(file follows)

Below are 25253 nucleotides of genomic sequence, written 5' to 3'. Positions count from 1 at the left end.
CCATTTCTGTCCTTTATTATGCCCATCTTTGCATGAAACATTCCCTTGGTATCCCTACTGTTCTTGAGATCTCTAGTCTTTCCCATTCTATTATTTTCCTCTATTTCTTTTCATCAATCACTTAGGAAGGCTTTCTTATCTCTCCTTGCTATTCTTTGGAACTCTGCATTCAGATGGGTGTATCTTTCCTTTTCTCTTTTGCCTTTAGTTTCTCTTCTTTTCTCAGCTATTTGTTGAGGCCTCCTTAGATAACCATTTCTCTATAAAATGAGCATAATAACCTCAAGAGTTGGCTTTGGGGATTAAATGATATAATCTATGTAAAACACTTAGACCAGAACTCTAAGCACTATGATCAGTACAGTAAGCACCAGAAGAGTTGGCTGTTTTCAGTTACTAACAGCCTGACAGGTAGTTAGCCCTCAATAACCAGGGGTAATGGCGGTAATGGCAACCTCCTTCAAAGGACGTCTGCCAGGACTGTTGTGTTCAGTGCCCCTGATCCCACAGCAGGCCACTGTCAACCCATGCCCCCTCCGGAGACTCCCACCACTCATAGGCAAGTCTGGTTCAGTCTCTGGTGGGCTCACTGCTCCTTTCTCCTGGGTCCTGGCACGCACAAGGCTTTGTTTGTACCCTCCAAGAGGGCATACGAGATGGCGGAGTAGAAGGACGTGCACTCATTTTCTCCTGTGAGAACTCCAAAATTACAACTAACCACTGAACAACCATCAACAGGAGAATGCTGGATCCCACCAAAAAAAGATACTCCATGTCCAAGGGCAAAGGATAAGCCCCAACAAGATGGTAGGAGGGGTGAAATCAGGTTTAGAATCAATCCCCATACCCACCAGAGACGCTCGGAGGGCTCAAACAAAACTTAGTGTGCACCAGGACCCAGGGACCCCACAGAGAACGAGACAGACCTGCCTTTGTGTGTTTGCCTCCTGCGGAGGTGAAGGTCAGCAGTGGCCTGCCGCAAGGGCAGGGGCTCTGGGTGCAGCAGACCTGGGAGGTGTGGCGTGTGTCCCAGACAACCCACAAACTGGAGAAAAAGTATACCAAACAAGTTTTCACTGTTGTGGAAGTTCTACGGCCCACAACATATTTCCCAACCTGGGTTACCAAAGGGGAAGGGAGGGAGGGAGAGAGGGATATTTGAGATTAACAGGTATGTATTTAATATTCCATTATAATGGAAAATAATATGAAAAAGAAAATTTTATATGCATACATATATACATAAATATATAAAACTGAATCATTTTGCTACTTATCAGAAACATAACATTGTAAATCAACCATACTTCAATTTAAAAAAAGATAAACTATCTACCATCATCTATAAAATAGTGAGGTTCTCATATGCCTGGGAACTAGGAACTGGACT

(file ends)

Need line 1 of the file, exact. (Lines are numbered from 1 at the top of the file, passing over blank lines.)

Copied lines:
Below are 25253 nucleotides of genomic sequence, written 5' to 3'. Positions count from 1 at the left end.